• Optimaximal (@optimaximal) said on 6th April 2014, 23:33

            Not really, because they will once again be a works team with the design and integration positives that brings.

            I’m pretty sure a lot of data & ideas re: Mercedes’ engine design is flowing to Honda, no matter what they say or try to limit.

          • leonGTV6 (@leongtv6) said on 7th April 2014, 11:04

            I agree with you @bullmello that transition from the so far dominant MB PU to Honda’s, may be regreted. Remembering Honda’s later history in F1, I can’t see how this change will help McLaren to become again a dominant force. Reviving past partnerships, doesn’t bring success automatically.

          • JerseyF1 (@jerseyf1) said on 7th April 2014, 11:16

            @optimaximal

            I’m pretty sure a lot of data & ideas re: Mercedes’ engine design is flowing to Honda

            I’m sure that you’re right but I’m also sure that for that exact reason that Mercedes are holding back certain sensitive information from McLaren which might otherwise help McLaren get the most out of the Merc power unit. As you say they will not be at this disadvantage next year with Honda when both will be working together to get the best out of the whole package.

          • Optimaximal (@optimaximal) said on 7th April 2014, 11:24

            @JerseyF1 I’m not sure they could, lest Mercedes AMG open themselves up to anti-competition claims.
            McLaren will be getting all the data they need to run the engine and integrate it into the car, as will the other customers. They’ll also just have to look at the engine to see what Mercedes have done.

            The only thing Mercedes could do would be to limit the information about next years engine that goes out – something that McLaren don’t care about.

            At the end of the day, if Honda build basically the same engine as Mercedes, at least we’ll have two certainly competitive engines next year! :)

          • JerseyF1 (@jerseyf1) said on 7th April 2014, 16:53

            @optimaximal Doing so might be anti-competitive but McLaren using information on the engine to help Honda would certainly be illegal. In both cases it would always be difficult to stop it happening to some extent and certainly difficult to prove. I doubt there will be anything as blatant as you suggest, McLaren engineers won’t have any opportunity to really look inside or understand fully the Mercedes engine since the engines are sealed after each race and the engineers working on the internals are presumably Mercedes engineers rather than McLaren ones.

          • Cosmas (@cosmas) said on 7th April 2014, 17:41

            @jerseyf1, @optimaximal, @leongtv6, @bullmello
            this conversation made me realise why Renaults engine is so bad this year……..
            Apparently Torro Rosso learned in 2013 the ferrari engine secrets and “know how” and brought them to renault for developing theire new engine :)

  5. bull mello (@bullmello) said on 6th April 2014, 20:03

    The new formula is working. Just 3 races in we experienced one of the best races in a long while. The powers that be need to let this develop without changing things early on.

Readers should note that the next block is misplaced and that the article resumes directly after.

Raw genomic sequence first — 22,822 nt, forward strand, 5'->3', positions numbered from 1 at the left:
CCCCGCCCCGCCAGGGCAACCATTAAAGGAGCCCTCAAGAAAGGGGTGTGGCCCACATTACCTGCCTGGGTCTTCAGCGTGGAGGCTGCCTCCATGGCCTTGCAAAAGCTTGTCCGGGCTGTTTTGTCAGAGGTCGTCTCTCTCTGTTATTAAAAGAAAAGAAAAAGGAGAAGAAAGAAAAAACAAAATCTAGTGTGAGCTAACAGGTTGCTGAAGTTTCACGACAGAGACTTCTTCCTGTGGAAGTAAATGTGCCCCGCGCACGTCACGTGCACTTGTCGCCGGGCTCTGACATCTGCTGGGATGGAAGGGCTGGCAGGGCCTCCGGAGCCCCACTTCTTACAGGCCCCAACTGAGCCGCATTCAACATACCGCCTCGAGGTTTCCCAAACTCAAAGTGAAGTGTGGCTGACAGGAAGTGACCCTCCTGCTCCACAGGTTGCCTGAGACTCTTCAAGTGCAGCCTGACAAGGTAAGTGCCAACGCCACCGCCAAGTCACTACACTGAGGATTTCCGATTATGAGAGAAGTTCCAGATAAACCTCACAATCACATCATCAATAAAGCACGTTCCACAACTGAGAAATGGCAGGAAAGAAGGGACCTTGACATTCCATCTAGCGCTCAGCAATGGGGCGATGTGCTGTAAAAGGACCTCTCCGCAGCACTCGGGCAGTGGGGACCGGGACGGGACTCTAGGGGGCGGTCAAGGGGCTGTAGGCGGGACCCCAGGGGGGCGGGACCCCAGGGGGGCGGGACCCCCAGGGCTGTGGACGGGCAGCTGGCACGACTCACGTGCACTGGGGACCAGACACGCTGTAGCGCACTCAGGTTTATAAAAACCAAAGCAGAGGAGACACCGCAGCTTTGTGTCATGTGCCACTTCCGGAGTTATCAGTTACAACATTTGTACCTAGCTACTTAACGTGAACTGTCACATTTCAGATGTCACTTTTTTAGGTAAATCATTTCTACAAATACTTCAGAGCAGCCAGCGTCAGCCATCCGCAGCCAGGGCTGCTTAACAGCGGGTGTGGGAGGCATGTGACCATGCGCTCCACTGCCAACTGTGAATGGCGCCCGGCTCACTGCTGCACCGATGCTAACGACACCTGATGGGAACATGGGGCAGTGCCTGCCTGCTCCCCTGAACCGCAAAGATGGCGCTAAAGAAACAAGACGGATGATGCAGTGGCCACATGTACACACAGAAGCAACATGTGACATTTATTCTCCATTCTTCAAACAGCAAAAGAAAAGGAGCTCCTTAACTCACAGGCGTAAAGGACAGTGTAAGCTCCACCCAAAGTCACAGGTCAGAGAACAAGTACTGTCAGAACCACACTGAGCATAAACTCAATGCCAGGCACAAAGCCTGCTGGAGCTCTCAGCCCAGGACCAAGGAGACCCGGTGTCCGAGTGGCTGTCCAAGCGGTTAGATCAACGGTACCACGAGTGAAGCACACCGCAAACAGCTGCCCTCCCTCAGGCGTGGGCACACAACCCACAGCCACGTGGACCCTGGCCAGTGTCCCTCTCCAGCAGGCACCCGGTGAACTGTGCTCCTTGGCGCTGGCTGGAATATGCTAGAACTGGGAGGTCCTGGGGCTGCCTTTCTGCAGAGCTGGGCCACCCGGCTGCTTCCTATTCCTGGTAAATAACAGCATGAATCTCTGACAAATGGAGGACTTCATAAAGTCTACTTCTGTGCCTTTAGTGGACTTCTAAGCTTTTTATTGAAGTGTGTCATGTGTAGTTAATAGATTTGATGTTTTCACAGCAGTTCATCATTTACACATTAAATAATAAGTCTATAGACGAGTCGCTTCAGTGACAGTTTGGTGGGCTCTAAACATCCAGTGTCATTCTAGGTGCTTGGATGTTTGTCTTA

The most undesirable noises in F1 emanate from Bernie, complaining about everything, talking down his own sport whilst making evil plots to get around the FIA and seize more control than what he already has. A race like today’s was probably his worst nightmare. It makes nearly all of his complaints appear unfounded and somewhat ignorant.

    3 races in, teams racing teams for the podium, team mates openly racing each other for points positions, tires that decent, DRS is less of a factor partly due to the new power units with power throughout the power curve, what’s not to like? It is clear that one team is ahead of the rest at this point, but no less than 4 teams are fighting moment by moment for best of the rest.

    One of Bernie’s arguments is that it is too difficult for the fans to understand the complexities of the new regs. That is a bit insulting really. As our lives are surrounded more and more by technology and enhanced in many ways because of it, it only makes sense that sports built on technology keep pace with the times. Average, everyday people are doing things with their smartphones, tablets and computers that seemed impossible not even 10 years ago. Hybrid cars on the road and in racing make a lot of sense in a world that thrives on advancing technologies. This formula makes sense in many ways. Give it a chance to grow and keep developing.

    • Now that’s well spoken!

    • Cosmas (@cosmas) said on 6th April 2014, 20:56

      And we should be satisfied to see who is the best of the rest?
      I am not against the new type formula, i am against of not giving engine manufactures the chance to freely develope theire power units and equal the field.

      • HoHum (@hohum) said on 6th April 2014, 21:30

        @cosmas, In an ideal world I would (do) agree with you, but any competition between engine/PU manufacturers is better than the old equalised engines.